I promised that I would write a post on my friend Denise Howard, who died from cancer this week.
I first met Denise while I was taking American Foreign Policy class at Tennessee Tech University. The teacher was very unfair and difficult. One day, after we got our first grades back, everyone else was leaving, except one girl who sat in her chair and cried and cried.
I don’t like to see anyone suffer, so I went over to see what I could do. I asked her what was wrong, and when she looked up I thought, “Wow! This girl is hot!” She had gotten a really bad grade and needed to do well in this class.
We became friends and began studying together. We spent lots of time in each others company. I got to met her two beautiful children and her wonderful mom. She had had a terrible marriage and was a single mom trying to make it on her own. Denise got by in the class, but our friendship extended well past that.
I really wanted to date Denise, but she had been seeing someone since before we met. That did not deter me. I would do little things for her, like driving by her house at 2:30 am to leave a rose on her mailbox for when she left home in the morning. One evening, I bought a bag of Hersey’s Kisses and joined her in an auditorium where they were looking at slides of famous paintings for an Art Appreciation class. I handed her one, and she asked what the candy was for. I said that I would be able to tell people that we exchanged kisses in the dark. She laughed, ate hers, and handed me one. We finished off the entire bag, laughing and making fun of the truly ugly paintings we were looking at. There was one very embarrassing incident when we were having dinner at my apartment; a neighbor came over to use the washer and dryer dressed in nothing but a housecoat!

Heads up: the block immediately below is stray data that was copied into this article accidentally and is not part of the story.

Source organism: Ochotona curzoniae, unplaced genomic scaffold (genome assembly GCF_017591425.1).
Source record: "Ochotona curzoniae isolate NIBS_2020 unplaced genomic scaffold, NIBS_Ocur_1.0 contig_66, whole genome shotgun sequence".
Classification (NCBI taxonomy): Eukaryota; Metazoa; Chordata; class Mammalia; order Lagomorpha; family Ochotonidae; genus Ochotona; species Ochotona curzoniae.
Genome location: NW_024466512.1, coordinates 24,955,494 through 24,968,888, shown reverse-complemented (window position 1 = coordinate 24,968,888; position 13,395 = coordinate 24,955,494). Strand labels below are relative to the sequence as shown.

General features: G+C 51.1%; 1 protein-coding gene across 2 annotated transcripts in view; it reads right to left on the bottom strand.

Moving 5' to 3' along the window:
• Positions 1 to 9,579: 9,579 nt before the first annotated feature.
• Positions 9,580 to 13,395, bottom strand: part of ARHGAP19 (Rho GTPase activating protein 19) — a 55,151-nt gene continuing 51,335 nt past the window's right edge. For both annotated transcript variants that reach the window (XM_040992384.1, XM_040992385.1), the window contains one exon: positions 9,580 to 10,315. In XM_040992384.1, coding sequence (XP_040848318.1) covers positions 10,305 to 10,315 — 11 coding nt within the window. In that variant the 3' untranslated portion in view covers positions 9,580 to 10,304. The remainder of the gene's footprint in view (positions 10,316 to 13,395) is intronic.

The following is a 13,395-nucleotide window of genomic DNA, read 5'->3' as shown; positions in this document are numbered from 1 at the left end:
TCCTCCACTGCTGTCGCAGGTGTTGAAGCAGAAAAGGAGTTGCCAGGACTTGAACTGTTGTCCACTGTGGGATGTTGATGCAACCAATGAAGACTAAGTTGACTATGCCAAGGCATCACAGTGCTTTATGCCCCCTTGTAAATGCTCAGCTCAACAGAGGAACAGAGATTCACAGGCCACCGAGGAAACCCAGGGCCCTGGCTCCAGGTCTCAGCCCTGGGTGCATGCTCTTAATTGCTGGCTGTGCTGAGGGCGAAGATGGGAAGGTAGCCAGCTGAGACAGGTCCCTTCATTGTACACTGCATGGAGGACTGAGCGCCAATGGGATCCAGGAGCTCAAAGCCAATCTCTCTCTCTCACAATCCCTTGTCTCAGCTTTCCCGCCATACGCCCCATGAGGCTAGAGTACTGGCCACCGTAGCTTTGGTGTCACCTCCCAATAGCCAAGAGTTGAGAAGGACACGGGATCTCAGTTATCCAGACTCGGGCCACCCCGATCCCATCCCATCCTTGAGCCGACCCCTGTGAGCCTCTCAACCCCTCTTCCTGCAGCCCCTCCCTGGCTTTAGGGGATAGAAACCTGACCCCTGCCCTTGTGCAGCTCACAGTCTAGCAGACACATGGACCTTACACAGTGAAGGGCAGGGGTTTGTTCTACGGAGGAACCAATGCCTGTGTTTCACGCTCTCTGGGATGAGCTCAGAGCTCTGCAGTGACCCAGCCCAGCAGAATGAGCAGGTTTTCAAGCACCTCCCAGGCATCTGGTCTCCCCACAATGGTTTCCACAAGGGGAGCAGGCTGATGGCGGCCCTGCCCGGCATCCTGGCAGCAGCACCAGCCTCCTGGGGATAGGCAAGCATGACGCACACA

I was so proud to attend Denise’s college graduation, and she and the children wrote to me during Desert Storm. It means a lot when someone sends you kid pics in a war.
All of my efforts failed, and she eventually married her other guy. It was a total disaster, and it was many, many unhappy years before she could break free. Her children were already grown. She moved to Virgina to a new and happy life. She found true love and had a job where she could help people. I was truly happy for her.
When the cancer came, she tried to fight it, and we all thought that she had won. She made such big plans; she was going to open a business where those suffering from depression, addiction, and similar ailments would find peace, love, and, treatment. It was not to be.
Denise was a special, wonderful person, and I can honestly, selfishly say that I am glad that she had done so poorly on that first paper. If she had done well, I would have missed a very important part of my life.
Thank you, Denise, for allowing me into your circle of friends and family.